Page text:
Digital Participation: Call me Kuchu
First off Call me Kuchu is on Netfilx so everyone should go and watch it!
Call me Kuchu fascinated me because the film shows the real life experiences of people living in Uganda and how homosexuality is viewed from both the LGBT community and from those who oppose them. In class we questioned how it was possible for activist groups/ NGOs to operate in countries like Nigeria and Uganda with these strict laws. This film shows us how it is being done through the justice system and through trying to convince people just to talk with the LGBT community so that they will become more tolerant and understanding. Despite the activists’ victory in the courtroom against the rolling stone newspaper that has been exposing pictures, names and even addresses of homosexuals, the newspaper will never stop publishing the pictures because in their mindset, they are doing the right thing.
In listening to people like the pastor and the newspaper editor explain why they spread hate against the gays, it is clear that their way of thinking is so close minded and radical that they cannot be swayed. The quote that stuck me the most from the newspaper editor was when he said “we shall ignore the right of privacy, in the interest of the public” in response to the accusations that the paper was violating homosexuals human right of privacy. This shows that people genuinely believe that eliminating homosexuality is in the publics best interest.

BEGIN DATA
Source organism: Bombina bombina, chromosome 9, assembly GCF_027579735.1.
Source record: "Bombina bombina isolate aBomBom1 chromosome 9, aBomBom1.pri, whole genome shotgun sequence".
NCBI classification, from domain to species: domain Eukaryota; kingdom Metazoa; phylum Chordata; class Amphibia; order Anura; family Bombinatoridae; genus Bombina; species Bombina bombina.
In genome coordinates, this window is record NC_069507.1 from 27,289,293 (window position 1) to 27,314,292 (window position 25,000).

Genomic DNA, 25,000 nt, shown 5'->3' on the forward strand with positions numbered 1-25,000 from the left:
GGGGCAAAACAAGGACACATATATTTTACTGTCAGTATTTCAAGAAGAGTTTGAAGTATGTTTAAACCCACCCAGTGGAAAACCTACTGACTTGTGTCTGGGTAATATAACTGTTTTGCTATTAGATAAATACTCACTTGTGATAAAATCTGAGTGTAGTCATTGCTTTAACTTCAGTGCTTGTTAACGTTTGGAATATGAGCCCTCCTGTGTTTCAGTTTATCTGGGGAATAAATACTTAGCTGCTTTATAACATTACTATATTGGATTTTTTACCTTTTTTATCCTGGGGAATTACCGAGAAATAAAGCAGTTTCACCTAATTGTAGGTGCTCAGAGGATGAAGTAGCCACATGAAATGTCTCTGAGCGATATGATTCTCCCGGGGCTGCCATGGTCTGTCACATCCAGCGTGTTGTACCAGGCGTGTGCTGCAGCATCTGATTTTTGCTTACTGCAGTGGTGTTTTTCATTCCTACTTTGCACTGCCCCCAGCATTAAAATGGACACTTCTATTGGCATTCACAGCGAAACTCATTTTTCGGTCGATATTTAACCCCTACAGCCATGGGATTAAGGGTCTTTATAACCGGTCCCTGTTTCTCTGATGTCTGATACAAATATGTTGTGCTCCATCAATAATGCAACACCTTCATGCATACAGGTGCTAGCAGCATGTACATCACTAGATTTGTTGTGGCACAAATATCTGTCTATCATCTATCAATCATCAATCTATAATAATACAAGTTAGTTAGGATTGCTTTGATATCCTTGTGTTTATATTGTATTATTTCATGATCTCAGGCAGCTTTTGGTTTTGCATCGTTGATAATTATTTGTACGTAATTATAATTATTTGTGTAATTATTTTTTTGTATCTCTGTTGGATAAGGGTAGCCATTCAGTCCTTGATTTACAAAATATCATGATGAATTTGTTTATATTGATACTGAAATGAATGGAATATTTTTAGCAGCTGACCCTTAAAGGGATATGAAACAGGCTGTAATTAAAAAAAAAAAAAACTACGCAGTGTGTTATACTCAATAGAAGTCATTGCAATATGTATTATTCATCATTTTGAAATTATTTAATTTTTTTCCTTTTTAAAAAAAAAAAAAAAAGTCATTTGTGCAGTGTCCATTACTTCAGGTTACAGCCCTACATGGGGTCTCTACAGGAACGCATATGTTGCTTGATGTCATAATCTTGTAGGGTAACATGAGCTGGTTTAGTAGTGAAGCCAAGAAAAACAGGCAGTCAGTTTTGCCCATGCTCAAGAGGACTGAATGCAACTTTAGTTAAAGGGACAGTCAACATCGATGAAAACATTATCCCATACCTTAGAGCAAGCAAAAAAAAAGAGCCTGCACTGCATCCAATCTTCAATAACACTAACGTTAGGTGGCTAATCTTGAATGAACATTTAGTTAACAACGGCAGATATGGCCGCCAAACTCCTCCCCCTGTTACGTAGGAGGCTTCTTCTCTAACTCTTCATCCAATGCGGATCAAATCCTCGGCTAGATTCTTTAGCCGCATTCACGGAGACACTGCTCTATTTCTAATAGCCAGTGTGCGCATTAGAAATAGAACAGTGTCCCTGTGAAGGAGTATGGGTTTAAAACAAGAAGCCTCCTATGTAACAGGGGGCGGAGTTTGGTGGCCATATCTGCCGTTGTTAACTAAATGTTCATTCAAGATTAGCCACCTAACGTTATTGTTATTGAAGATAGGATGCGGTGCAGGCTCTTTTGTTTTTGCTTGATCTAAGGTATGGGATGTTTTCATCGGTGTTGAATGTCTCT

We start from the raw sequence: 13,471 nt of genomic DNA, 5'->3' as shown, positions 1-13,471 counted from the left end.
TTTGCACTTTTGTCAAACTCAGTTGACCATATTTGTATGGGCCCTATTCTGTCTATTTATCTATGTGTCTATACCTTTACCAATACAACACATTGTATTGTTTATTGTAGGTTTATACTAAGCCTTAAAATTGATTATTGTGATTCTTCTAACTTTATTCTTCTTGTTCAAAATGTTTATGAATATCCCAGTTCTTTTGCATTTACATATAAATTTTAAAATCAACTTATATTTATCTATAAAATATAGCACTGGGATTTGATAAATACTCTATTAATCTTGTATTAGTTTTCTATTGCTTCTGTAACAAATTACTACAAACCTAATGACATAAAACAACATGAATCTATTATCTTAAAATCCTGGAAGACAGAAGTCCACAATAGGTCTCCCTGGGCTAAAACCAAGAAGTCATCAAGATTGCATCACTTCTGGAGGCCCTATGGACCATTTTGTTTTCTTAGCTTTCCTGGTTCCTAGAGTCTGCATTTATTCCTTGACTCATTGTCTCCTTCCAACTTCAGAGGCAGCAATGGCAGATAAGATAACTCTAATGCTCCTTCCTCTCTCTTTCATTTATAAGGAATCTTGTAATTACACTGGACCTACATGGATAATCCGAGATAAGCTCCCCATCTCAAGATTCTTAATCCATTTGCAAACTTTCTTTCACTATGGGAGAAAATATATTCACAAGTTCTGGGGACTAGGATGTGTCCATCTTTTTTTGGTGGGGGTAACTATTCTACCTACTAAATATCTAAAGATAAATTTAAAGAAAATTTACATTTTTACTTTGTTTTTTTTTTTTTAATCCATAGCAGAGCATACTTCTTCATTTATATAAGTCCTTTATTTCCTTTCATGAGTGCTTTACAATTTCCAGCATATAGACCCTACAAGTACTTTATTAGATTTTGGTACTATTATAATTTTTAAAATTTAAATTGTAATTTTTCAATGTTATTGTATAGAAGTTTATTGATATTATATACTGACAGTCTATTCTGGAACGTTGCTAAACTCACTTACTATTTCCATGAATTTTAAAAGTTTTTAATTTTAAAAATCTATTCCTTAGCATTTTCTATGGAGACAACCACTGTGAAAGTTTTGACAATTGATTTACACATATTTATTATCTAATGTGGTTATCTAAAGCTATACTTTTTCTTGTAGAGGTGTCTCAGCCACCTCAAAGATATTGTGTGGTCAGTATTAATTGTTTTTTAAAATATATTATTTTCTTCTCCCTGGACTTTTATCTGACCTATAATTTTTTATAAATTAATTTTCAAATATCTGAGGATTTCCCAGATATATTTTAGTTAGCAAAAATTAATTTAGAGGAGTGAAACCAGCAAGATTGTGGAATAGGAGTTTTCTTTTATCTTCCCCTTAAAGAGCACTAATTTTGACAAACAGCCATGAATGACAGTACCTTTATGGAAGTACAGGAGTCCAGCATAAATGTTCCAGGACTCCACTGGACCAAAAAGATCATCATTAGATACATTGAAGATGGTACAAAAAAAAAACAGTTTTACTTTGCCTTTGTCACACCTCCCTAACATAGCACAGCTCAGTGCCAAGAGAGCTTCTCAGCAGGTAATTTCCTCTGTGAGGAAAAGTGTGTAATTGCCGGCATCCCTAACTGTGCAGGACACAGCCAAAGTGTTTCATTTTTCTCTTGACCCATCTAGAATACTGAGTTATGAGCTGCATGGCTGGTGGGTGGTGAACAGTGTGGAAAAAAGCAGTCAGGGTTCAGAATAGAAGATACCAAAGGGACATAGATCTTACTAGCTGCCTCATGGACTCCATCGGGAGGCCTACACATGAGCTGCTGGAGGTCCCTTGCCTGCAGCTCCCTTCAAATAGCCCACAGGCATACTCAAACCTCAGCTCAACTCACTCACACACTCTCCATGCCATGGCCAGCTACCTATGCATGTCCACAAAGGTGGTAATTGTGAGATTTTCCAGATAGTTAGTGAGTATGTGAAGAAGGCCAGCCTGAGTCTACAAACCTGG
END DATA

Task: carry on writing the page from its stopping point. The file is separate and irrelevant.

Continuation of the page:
Naome, one of the activist, explains that “It’s one thing being outed, and another thing being denied.” The newspapers naming homosexuals can be dangerous to a persons life but Naome reminds the viewer that it is equally emotionally damaging. Being shamed and outcasted by your own family and friends is a lot harder than strangers knowing about your sexuality.
Call me Kuchu reminds us that homophobia in countries like Uganda is not a single story. Each person has a different perspective and experience with homosexuality and to them that is justified.